DCN

#105 Don Capps

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Posted 17 October 2003 - 14:39

Actually, the Hap Sharp Cooper in the IMS perhaps DOES have an "Indianapolis" racing history! It was probably the chassis Sharp used at the "Hoosier Grand Prix" in 1962. The timing fits...

#106 Johnny Mac

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Posted 29 November 2003 - 19:41

My dad was Johnny McDowell. I have a audio tape recording of my dad taken at Augie Kent's home sometime before the 1951 Indy 500 and his conversation states he has signed on with the IRC ( a guy and his 2 sons) for Indy and they have 2 cars.

"The Maserati Wilbur drove and then there's a new Maserati that Wallard drove 2 years ago and led the race until he had an oil leak. Last year they brought it out and Joe Petralli put a 176 cu inch blown Meyer Drake in it and Henry Banks drove it but had carburator trouble. "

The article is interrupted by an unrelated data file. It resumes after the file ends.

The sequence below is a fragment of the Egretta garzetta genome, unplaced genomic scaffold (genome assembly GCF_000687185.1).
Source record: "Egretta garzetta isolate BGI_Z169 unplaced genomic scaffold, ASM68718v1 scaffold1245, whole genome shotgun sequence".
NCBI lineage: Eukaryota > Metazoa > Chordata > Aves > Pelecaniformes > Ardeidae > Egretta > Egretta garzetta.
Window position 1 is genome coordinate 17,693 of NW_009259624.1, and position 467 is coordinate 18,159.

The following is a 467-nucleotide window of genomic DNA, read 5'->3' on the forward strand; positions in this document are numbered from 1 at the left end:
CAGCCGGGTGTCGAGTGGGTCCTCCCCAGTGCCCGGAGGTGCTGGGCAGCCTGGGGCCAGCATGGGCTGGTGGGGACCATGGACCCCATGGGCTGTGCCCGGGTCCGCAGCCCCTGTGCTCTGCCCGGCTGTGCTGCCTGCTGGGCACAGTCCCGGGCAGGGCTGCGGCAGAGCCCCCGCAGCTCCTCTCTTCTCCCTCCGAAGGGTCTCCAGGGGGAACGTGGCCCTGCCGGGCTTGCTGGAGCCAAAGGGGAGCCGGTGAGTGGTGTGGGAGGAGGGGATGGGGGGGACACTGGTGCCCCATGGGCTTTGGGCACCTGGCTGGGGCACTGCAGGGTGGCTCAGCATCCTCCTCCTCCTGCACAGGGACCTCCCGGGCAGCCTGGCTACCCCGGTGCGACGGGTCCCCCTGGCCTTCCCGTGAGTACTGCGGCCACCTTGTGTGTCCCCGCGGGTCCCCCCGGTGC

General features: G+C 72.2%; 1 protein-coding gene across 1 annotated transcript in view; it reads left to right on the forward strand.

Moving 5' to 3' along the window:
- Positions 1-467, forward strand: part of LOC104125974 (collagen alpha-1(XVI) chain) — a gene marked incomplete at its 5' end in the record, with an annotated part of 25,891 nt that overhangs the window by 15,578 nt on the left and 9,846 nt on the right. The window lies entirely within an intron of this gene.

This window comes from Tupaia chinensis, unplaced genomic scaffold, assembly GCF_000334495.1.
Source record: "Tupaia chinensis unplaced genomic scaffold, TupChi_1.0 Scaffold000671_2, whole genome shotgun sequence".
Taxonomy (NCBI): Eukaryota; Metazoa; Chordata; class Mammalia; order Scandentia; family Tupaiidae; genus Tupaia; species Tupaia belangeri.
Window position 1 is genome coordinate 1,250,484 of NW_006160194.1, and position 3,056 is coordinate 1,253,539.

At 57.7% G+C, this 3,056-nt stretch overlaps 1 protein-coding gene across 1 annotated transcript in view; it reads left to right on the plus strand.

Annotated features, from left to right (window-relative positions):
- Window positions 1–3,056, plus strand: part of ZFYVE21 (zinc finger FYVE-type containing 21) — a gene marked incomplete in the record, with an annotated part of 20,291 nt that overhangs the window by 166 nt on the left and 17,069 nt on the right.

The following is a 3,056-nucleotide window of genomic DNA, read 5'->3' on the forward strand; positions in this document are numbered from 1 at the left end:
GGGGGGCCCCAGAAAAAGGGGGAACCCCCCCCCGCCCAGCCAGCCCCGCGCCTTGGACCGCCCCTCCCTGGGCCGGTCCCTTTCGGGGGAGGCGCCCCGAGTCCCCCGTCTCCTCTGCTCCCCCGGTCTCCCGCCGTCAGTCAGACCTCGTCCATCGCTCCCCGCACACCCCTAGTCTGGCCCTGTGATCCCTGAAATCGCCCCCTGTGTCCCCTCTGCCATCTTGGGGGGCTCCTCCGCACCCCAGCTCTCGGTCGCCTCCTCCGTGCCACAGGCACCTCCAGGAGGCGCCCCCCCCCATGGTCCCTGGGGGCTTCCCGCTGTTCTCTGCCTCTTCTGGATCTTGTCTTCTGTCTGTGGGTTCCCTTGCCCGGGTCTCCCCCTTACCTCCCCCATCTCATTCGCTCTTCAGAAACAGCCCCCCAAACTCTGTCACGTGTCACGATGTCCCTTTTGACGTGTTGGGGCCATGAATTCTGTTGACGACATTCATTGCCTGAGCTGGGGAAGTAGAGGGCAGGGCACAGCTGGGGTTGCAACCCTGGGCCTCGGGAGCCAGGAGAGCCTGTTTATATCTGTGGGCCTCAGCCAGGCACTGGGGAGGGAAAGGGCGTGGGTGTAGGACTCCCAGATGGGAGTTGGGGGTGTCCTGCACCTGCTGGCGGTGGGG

He then speaks of his 40% cut and an additional percentage of sponser fees. He alsospeaks of a new supercharger company called Paxton with the ability to optimize engine and blower performance together. He does not specify which car he will be using, but I recollect he replaced a Maserati engine with an Offy in the car he drove. SpeedAge magazine, Clymer's yearbook, and Raresports Films video all report that his 1951 mount was the Wilbur Shaw Maserati with an Offy conversion. His 1951 car and the 1939(40,41) Shaw/1947(48)Horn/1949Wallard appear identical with the added headrest, while the 1950 Banks car has a much larger headrest and is much like the 1949 Agabashian car. Rodger Wolcott, a close friend of Tony Hulman, was the owner of the 1951 McDowell entry as well as his car owner the next year. Bill Ansted had left IRC my dad stated on the tape. Herb Porter was chief mechanic fot the Maserati and also for the Hart Fullerton supercharged Champ car used after Indy on the dirt tracks. I cannot tell if the dirt track car used the same supercharged Offy as the Maserati.

This is certainly an interesting topic just because it involves so many people of that era.

#107 Don Capps